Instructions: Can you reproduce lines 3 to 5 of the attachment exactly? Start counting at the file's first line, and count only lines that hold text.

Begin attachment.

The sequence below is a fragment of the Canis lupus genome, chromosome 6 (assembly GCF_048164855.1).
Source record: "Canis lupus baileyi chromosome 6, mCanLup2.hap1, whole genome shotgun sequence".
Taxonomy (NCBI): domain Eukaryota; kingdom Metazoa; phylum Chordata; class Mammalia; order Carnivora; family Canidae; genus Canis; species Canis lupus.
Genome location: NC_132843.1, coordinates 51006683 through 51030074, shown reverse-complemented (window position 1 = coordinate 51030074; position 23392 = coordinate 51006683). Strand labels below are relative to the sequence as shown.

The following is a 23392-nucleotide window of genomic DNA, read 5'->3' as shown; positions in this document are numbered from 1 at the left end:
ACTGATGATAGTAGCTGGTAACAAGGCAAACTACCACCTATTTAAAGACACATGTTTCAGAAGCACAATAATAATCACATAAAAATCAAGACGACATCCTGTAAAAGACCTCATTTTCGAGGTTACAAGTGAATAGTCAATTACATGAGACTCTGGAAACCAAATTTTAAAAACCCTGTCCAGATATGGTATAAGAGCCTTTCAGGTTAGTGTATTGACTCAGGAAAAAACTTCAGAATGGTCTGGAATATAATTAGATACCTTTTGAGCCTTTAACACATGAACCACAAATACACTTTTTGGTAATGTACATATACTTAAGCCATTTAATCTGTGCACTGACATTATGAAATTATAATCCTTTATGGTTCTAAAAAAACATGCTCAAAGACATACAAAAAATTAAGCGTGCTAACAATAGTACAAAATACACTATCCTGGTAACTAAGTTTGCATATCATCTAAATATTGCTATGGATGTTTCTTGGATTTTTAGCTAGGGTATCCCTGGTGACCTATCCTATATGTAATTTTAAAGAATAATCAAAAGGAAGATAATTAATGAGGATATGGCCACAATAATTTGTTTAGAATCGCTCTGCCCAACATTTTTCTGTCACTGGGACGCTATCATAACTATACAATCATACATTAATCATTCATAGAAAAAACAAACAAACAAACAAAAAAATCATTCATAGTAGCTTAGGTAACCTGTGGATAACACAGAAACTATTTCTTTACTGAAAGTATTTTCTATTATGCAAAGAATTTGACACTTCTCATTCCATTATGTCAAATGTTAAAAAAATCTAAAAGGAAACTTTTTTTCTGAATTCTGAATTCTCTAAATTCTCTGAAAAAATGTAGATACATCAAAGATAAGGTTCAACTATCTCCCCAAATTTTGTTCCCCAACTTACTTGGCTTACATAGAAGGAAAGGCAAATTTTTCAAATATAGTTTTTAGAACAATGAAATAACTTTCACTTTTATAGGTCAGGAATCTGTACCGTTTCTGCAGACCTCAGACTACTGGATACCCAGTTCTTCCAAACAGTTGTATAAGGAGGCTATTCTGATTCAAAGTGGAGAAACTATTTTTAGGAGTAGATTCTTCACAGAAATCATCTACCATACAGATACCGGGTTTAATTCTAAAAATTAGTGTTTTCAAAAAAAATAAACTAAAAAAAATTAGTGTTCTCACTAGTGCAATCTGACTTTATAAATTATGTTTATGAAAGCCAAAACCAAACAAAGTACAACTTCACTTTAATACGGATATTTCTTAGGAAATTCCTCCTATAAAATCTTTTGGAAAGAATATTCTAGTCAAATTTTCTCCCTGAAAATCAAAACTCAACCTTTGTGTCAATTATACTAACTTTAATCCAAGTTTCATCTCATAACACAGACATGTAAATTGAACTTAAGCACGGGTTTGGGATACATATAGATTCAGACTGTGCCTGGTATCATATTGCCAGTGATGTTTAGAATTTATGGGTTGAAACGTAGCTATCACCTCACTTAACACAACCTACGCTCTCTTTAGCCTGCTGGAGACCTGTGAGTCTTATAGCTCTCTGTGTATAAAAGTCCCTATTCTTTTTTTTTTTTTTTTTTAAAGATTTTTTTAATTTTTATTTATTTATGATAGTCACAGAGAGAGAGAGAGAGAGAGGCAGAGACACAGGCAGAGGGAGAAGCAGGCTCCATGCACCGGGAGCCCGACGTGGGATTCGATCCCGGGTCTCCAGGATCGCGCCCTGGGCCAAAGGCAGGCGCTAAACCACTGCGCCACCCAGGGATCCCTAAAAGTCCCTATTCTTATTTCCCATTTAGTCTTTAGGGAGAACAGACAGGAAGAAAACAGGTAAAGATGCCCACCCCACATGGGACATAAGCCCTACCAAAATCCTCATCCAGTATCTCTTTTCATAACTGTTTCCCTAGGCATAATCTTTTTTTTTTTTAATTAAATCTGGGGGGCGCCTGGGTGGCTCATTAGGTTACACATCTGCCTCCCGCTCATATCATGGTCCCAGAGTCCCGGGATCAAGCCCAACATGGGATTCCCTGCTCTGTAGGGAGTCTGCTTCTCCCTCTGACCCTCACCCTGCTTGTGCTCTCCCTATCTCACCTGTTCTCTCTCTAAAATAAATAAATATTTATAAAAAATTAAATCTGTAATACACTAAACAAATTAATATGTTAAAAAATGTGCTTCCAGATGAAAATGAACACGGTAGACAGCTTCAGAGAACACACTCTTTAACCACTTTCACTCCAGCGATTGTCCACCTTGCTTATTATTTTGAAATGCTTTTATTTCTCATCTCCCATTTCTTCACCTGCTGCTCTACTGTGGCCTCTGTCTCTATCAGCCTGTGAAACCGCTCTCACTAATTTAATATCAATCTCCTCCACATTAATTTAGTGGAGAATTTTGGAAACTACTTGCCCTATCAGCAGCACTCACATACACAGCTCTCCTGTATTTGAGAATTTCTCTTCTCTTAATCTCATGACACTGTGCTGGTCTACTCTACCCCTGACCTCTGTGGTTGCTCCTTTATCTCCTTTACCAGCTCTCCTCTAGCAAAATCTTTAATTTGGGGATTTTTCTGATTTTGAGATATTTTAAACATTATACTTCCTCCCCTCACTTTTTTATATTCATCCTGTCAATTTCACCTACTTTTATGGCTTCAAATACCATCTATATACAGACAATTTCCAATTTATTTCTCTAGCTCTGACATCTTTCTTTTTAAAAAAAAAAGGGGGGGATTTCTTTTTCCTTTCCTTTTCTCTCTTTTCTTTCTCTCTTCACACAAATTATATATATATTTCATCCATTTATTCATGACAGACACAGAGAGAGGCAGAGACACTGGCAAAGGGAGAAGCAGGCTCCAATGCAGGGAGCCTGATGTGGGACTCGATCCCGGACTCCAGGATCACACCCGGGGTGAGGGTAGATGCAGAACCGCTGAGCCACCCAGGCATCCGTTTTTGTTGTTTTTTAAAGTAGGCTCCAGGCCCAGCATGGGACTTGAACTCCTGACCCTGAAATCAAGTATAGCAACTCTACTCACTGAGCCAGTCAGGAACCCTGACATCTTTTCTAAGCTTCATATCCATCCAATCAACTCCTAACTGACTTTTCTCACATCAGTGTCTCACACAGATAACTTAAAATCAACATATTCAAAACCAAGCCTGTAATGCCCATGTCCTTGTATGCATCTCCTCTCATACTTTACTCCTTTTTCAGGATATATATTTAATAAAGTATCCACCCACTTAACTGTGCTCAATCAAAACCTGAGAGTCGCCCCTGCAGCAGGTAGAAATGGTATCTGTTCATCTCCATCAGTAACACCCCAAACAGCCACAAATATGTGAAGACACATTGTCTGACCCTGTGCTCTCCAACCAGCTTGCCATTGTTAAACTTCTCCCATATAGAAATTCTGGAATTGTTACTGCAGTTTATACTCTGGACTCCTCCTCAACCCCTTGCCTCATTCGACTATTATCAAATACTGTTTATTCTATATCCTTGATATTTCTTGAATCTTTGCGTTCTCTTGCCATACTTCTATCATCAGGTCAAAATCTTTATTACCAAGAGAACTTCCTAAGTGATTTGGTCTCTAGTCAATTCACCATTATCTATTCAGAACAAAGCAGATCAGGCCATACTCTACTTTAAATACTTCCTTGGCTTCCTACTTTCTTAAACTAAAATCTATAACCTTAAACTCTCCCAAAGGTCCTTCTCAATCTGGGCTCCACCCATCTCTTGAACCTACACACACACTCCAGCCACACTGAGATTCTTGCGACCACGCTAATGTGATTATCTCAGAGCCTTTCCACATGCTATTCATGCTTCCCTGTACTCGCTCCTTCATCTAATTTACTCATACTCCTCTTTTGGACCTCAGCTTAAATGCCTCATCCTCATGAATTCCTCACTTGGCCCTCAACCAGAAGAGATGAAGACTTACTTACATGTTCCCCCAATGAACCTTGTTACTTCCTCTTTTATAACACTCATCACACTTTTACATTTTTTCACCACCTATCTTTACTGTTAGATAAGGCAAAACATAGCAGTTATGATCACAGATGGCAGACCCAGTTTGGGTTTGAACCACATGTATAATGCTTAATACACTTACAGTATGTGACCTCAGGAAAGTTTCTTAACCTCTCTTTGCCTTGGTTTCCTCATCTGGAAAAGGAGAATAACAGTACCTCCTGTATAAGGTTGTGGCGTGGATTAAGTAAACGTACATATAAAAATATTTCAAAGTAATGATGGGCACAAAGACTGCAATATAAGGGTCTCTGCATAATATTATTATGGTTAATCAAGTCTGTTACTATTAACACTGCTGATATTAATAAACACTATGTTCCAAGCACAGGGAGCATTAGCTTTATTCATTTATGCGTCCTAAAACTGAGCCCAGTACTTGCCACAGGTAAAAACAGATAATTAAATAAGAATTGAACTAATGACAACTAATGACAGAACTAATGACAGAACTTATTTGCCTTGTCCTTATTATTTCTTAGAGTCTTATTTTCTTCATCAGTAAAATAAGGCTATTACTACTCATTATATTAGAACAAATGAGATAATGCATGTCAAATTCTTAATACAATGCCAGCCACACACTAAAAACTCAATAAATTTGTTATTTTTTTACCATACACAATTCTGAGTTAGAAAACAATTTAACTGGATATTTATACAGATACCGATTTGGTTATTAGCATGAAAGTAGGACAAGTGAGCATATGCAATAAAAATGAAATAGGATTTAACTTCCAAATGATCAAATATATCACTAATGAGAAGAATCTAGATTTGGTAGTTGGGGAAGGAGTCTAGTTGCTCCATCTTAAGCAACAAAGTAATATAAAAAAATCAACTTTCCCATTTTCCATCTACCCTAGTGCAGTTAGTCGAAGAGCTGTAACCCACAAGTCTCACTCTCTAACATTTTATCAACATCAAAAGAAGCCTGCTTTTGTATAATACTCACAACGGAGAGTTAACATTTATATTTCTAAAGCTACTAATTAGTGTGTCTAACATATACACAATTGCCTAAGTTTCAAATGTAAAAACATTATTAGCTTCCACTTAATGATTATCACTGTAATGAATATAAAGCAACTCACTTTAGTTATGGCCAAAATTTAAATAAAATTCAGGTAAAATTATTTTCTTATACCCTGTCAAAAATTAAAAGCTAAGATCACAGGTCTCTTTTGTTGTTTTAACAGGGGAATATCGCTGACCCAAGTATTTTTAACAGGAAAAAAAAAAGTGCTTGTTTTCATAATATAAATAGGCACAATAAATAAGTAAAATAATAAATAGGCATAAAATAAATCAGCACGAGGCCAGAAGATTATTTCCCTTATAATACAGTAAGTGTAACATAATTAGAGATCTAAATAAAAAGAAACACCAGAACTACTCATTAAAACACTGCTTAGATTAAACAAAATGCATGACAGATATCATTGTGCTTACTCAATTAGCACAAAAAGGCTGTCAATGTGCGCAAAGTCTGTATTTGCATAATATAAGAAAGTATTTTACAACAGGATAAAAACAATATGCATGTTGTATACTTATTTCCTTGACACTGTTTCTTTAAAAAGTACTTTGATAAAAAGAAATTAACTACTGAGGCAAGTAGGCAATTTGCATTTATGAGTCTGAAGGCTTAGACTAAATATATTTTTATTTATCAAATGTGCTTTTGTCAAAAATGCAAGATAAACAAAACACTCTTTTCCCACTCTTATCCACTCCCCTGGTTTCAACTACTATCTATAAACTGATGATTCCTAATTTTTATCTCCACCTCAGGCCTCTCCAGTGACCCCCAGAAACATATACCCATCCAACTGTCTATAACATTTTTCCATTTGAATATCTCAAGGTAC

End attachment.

Taxonomy (NCBI): domain Eukaryota; kingdom Metazoa; phylum Chordata; class Mammalia; order Carnivora; family Canidae; genus Canis; species Canis lupus.
Genome location: NC_132843.1, coordinates 51006683 through 51030074, shown reverse-complemented (window position 1 = coordinate 51030074; position 23392 = coordinate 51006683). Strand labels below are relative to the sequence as shown.

The following is a 23392-nucleotide window of genomic DNA, read 5'->3' as shown; positions in this document are numbered from 1 at the left end: